My advice is to leave well enough alone if it isn't hurting anything.
Q: I plan to sell my house in the next year or two. Right now I am trying to make some small improvements to make the house more appealing.
One area that needs improvement is the patio. The previous owners poured the 200-square-foot patio in one large chunk, probably about 15 years ago. There is a large crack that runs horizontally across the patio, which was filled with some kind of caulk that only serves to make it more noticeable.
Is there any way to make this patio better, short of digging it all up and repouring it? Is there any way the crack can be repaired and the patio painted or the concrete stamped with a design?
A: The fact that the crack runs across the patio is a sign to me that the job was badly done and no amount of patching will fix it. The answer, then, is no, in my opinion, but I'd get a second one from a contractor or two before you took my thoughts to the bank.
Advice on rust from reader Jerry Grover:
I have seen several questions about rust in your recent articles.
There is a product by Loctite called Extend that is a rust neutralizer. It converts light rust to a black paintable surface. I've used it for years and never had a problem with the rust returning.
The last can that I bought came from Home Depot and I had to find it myself because the people in the paint department denied its existence.
This one is a spray can, but I have found it in a bottle as a white milky liquid that you could apply with a brush.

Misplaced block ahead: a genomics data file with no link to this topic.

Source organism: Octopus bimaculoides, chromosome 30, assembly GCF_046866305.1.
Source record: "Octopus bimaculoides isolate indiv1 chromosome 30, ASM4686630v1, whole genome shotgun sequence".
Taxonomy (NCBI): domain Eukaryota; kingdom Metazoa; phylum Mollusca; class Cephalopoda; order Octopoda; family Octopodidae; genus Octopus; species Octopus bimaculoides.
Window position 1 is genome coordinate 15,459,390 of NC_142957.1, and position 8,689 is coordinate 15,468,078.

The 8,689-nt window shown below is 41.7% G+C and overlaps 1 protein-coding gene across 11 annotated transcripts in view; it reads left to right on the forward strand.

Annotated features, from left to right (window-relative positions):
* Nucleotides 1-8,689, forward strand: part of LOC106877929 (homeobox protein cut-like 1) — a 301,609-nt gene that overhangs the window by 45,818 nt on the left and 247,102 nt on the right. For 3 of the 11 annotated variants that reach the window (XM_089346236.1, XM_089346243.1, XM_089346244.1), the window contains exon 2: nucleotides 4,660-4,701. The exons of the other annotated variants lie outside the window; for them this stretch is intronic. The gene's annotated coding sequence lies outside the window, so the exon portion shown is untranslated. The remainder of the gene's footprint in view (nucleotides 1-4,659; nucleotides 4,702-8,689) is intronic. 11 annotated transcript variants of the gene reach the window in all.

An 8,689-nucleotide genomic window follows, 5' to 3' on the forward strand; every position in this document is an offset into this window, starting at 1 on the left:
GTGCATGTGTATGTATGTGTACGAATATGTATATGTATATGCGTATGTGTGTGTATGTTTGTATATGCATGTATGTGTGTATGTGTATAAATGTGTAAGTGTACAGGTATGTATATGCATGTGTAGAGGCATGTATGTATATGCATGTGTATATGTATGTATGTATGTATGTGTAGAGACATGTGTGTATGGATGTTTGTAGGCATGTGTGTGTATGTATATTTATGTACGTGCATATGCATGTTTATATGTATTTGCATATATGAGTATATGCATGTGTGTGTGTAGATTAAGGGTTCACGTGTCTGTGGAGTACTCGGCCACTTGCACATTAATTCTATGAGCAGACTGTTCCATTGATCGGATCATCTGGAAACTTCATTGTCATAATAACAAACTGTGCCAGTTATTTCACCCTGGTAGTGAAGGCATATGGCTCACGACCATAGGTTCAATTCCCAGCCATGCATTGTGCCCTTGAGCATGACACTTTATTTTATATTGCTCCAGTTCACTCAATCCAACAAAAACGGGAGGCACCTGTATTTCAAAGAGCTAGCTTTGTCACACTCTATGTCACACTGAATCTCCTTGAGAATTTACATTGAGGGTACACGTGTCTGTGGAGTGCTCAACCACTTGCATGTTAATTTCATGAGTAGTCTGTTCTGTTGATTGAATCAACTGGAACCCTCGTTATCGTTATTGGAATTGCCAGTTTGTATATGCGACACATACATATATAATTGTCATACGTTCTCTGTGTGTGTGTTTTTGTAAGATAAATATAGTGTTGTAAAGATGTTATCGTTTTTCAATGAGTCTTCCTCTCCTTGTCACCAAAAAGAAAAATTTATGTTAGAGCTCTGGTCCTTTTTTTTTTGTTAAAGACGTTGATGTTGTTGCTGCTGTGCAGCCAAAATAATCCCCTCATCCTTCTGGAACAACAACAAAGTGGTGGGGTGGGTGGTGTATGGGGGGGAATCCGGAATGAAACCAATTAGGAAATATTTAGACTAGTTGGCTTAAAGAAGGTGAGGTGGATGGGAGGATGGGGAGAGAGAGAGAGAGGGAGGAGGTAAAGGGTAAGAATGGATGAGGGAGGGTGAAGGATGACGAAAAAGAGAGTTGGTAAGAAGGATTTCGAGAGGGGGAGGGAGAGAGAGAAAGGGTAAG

I have usually painted over it with Rust-Oleum, but the directions say to use three coats if you are not top-coating it.
Q: In the early '80s we refinished our basement. We used a foam-backed carpet that was glued to the floor. The carpet has gotten wet and we want to remove it.
Any ideas on how to remove the carpet and foam from the cement floor? Is there some type of solution we can use?
A: A solvent and a scraping tool, but wear plenty of protection and make sure the work area is well-ventilated.
I've seen a recommendation for that citrus paint remover but I'd head off to the hardware store for suggestions.
Q: Our dishwasher is around 10 years old, and we have a lot of calcium in our water (according to our plumbers), which leaves a brown residue anywhere the water sits for any length of time.
The dishwasher worked fine until about six months ago, when the residue started collecting everywhere (the sides, the bottom, the racks, the blades). I've tried things that are supposed to clean dishwashers: wiping off everything we can reach, adding no-spot stuff, which I never needed before.
In addition, over the last month or two the smell has gotten unpleasant. I've tried spraying everything with an ammonia-water solution, sprinkling baking soda inside, wiping the rubber ring in the center and applying the no-spot stuff liberally around it. Nothing helps.
At the same time, the dishwasher started taking a lot longer to go through a cycle.
I'm concerned that if we just replace the dishwasher, the problem will continue, since I don't know what is causing it.
A: Hard water will do these things. You'll need to look into a filtration system before you buy the new dishwasher.
Questions? E-mail Alan J. Heavens at firstname.lastname@example.org or write him at The Inquirer, Box 8263, Philadelphia 19101. Volume prohibits individual replies.